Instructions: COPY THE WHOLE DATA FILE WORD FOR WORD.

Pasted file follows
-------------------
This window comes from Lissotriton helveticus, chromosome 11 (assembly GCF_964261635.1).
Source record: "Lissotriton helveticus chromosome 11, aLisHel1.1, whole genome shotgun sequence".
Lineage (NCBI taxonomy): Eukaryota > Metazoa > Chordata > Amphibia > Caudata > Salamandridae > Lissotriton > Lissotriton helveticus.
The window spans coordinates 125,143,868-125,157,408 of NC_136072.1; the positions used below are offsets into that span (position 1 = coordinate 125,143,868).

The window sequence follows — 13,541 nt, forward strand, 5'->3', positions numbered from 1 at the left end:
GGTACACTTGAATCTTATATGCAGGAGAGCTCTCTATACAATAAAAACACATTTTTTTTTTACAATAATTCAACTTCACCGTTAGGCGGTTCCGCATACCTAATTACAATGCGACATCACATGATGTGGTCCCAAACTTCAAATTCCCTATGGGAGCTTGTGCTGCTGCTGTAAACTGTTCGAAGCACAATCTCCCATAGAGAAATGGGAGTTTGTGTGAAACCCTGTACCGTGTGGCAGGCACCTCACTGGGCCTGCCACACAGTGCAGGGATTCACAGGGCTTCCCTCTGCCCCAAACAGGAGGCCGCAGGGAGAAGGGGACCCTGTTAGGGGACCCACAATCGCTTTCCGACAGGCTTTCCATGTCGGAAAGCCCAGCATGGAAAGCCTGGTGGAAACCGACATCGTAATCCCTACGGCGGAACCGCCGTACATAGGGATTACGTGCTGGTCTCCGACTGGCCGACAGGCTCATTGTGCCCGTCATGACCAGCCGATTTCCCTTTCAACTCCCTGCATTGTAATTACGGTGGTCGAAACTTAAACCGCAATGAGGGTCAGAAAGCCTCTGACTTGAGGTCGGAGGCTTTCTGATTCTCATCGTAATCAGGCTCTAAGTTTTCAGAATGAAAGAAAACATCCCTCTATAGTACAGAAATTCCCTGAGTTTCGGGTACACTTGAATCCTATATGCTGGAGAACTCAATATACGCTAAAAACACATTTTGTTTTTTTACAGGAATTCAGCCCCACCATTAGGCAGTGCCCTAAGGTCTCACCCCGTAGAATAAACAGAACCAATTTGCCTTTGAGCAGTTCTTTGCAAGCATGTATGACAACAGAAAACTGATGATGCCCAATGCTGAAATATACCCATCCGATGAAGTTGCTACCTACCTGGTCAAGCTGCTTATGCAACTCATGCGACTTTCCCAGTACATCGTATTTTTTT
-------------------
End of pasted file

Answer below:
This window comes from Lissotriton helveticus, chromosome 11 (assembly GCF_964261635.1).
Source record: "Lissotriton helveticus chromosome 11, aLisHel1.1, whole genome shotgun sequence".
Lineage (NCBI taxonomy): Eukaryota > Metazoa > Chordata > Amphibia > Caudata > Salamandridae > Lissotriton > Lissotriton helveticus.
The window spans coordinates 125,143,868-125,157,408 of NC_136072.1; the positions used below are offsets into that span (position 1 = coordinate 125,143,868).

The window sequence follows — 13,541 nt, forward strand, 5'->3', positions numbered from 1 at the left end:
GGTACACTTGAATCTTATATGCAGGAGAGCTCTCTATACAATAAAAACACATTTTTTTTTTACAATAATTCAACTTCACCGTTAGGCGGTTCCGCATACCTAATTACAATGCGACATCACATGATGTGGTCCCAAACTTCAAATTCCCTATGGGAGCTTGTGCTGCTGCTGTAAACTGTTCGAAGCACAATCTCCCATAGAGAAATGGGAGTTTGTGTGAAACCCTGTACCGTGTGGCAGGCACCTCACTGGGCCTGCCACACAGTGCAGGGATTCACAGGGCTTCCCTCTGCCCCAAACAGGAGGCCGCAGGGAGAAGGGGACCCTGTTAGGGGACCCACAATCGCTTTCCGACAGGCTTTCCATGTCGGAAAGCCCAGCATGGAAAGCCTGGTGGAAACCGACATCGTAATCCCTACGGCGGAACCGCCGTACATAGGGATTACGTGCTGGTCTCCGACTGGCCGACAGGCTCATTGTGCCCGTCATGACCAGCCGATTTCCCTTTCAACTCCCTGCATTGTAATTACGGTGGTCGAAACTTAAACCGCAATGAGGGTCAGAAAGCCTCTGACTTGAGGTCGGAGGCTTTCTGATTCTCATCGTAATCAGGCTCTAAGTTTTCAGAATGAAAGAAAACATCCCTCTATAGTACAGAAATTCCCTGAGTTTCGGGTACACTTGAATCCTATATGCTGGAGAACTCAATATACGCTAAAAACACATTTTGTTTTTTTACAGGAATTCAGCCCCACCATTAGGCAGTGCCCTAAGGTCTCACCCCGTAGAATAAACAGAACCAATTTGCCTTTGAGCAGTTCTTTGCAAGCATGTATGACAACAGAAAACTGATGATGCCCAATGCTGAAATATACCCATCCGATGAAGTTGCTACCTACCTGGTCAAGCTGCTTATGCAACTCATGCGACTTTCCCAGTACATCGTATTTTTTT